Top US Diplomat Expresses Complete Commitment to Relationships with South Korea on the Economy Despite IRA Fears

US Diplomat Goldburg
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The senior US ambassador in Seoul said on Thursday that the United States is “totally committed” to expanding economic cooperation with South Korea and is ready to negotiate as close friends, despite rising worries about a new US regulation on electric vehicles (EVs) that Korea has labeled discriminatory.

The South Korean government and a number of businesses are very worried about the US Inflation Reduction Act (IRA), which says that people who buy electric cars can only get tax breaks if the cars were made in North America.

Businesses in Korea have emphasized the need to grant exclusions to the country’s automobile manufacturers.

Ambassador Philip Goldberg made this statement at the 34th Korea-US Business Council, which was co-hosted by the Federation of Korean Industries and the US Chamber of Commerce. “We are fully aware of concerns over elements of the Inflation Reduction Act, or IRA,” Goldberg added.

“I want to reaffirm our entire commitment to our economic relationship, despite the fact that we are aware of these concerns and are willing to engage in constructive discourse with our close friends. “The commercial connections between the United States and Korea are already robust and have a long history, but we want to strengthen them even more.

South Korea has said that the uneven provisions in the legislation, which was approved in August, would deal a significant blow to the Korean industries, such as Hyundai Motor Company and Kia Corporation, since they build EVs at local factories for export to the United States.

On Tuesday, Goldberg stated in a separate forum that the allies had been discussing ways to resolve the issue. More specifically, they had been discussing how to deal with the “lag time” between the completion of Hyundai’s EV plant in the state of Georgia in the United States and the production of electric vehicles by Korean automakers. He did not go into more detail.

The IRA is problematic for Korean battery manufacturers because it stipulates that electric vehicle batteries must contain a certain percentage of minerals that were mined or processed in the United States or in countries or regions that have a free trade agreement (FTA) with the United States government. Over time, more and more of the parts will be needed.

South Korean business circles stressed the need for the two governments to come up with a settlement as quickly as possible at the meeting that took place on Thursday.

In his opening speech, the chair of the FKI, Huh Chang-soo, stated that the implementation of the IRA is already having a real impact on sales of Korean products in the US and that countermeasures seem urgent as public opinion here is worsening. Huh Chang-soo made these remarks during the symposium.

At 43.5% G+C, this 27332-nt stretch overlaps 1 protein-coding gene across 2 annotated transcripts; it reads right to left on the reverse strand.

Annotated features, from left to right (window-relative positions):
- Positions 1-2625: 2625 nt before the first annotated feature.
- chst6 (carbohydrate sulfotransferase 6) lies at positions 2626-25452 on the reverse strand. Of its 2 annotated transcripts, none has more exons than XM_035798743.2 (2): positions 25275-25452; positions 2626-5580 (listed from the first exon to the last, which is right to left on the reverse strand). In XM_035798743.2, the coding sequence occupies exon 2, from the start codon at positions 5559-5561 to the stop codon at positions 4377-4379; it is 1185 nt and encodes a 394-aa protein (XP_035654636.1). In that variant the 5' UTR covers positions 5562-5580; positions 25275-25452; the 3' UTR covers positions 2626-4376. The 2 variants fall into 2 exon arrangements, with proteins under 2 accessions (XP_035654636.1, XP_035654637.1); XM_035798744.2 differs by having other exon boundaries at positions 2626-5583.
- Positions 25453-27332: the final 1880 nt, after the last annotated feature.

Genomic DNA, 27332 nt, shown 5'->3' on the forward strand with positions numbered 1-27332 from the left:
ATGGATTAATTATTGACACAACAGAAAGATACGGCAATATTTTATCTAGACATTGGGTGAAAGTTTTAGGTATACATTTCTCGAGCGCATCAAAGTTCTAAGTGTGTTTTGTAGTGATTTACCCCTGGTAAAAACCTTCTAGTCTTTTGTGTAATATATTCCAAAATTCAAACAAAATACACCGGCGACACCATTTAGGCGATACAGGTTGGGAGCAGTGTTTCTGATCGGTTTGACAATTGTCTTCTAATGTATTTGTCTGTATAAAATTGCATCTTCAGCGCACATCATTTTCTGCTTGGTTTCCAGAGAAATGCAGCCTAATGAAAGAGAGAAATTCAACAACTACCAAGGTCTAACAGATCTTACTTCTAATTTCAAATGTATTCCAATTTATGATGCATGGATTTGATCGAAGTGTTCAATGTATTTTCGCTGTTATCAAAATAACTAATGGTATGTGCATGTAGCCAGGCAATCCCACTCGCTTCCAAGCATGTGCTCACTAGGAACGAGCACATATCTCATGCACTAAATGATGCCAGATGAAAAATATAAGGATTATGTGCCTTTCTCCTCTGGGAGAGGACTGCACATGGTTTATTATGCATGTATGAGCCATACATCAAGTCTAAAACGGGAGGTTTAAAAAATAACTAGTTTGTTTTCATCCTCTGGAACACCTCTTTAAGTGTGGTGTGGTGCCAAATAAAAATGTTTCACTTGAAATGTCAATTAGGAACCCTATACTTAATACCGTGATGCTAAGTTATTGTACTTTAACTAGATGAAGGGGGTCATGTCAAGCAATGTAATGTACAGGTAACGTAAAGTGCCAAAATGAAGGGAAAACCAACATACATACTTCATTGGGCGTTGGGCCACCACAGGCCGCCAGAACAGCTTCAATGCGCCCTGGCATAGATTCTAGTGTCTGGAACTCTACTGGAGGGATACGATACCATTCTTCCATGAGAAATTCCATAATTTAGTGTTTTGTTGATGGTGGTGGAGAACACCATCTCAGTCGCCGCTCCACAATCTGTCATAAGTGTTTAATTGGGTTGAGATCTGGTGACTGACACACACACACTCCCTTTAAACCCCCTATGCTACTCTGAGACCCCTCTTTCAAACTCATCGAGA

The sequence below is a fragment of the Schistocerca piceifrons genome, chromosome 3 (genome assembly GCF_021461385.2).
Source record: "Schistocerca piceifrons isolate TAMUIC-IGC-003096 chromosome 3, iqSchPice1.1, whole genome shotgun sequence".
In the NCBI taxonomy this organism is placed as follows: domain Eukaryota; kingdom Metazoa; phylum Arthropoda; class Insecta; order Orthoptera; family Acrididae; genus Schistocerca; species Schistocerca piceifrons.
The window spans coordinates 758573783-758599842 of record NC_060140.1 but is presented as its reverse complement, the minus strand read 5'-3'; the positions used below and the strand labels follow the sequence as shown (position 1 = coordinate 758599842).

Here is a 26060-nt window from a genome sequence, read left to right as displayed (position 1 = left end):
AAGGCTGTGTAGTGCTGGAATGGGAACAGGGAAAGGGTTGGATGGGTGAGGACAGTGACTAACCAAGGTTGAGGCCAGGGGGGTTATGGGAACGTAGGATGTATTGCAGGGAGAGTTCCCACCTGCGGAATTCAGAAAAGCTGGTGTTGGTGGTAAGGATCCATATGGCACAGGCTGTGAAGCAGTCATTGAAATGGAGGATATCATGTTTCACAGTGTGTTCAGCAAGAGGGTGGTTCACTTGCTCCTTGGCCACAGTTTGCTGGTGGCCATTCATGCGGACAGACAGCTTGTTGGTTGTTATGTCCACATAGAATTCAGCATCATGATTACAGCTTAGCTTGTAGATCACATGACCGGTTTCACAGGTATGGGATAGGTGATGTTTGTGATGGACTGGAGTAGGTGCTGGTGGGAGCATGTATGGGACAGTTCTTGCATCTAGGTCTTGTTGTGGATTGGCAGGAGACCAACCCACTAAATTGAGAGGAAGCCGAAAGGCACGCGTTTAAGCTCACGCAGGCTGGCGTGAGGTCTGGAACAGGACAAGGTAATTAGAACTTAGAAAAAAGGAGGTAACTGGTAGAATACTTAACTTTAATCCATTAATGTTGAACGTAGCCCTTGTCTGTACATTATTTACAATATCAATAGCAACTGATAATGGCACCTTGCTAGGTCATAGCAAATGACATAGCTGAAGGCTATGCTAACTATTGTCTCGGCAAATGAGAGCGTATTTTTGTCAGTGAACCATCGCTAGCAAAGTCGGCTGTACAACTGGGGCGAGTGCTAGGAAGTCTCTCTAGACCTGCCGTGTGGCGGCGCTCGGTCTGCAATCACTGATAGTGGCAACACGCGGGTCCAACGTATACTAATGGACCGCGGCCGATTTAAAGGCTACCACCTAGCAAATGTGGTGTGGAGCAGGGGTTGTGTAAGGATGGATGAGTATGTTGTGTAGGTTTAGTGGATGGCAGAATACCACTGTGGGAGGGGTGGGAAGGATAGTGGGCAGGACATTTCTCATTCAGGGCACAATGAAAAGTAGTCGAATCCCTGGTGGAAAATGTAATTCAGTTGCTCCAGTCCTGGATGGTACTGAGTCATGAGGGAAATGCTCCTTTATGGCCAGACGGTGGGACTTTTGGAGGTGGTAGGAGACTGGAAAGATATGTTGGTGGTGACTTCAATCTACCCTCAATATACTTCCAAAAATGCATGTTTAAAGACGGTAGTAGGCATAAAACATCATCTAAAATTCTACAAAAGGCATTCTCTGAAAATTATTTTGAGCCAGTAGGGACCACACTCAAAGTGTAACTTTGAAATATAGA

“As Korea and the United States are the closest allies in the fields of security and economy, I hope that the current challenges can be wisely resolved between the leaders of the two countries,” Huh said. “[T]he United States and South Korea are the closest allies in the fields of security and economy.”

At the level of the government as well as the private sector, South Korea has been making its utmost effort to provide exceptions for electric vehicles manufactured in the country.

It was anticipated that the lobbying organizations would subsequently adopt a united statement in which they would underline their commitment to finding a solution to the IRA problem in a manner that would reduce the discriminatory features.

Through “in-depth discussions” on the US-led Indo-Pacific Economic Framework (IPEF) and the Chip 4 alliance, Huh emphasized the necessity for government-level policy cooperation to ensure a stable global supply chain through “in-depth discussions.” He made this point while pointing out the close economic ties that exist between the two countries.

“It’s vital for the two governments to work together to guarantee companies function stable even if anything unforeseen occurs inside the supply chains,” he added. “It’s crucial to help ensure businesses operate smoothly even if anything unexpected happens within the supply networks.”

The participants suggested that the United States of America and the Republic of Korea should sign a permanent currency swap or some other action that is equal to that, so that the stability of the Korean foreign exchange market might be improved.

Other important people who attended the meeting were the Minister of Foreign Affairs, Park Jin; the Minister of Trade, Ahn Duk-geun; Octavio Simoes, President and CEO of Tellurian Inc.; and Charles Freeman, Senior Vice President for Asia of the United States Chamber of Commerce.

Because of the widespread coronavirus outbreak, the council meeting for this year was the first time since 2019 that it was held in person. This is the start of a new tradition.

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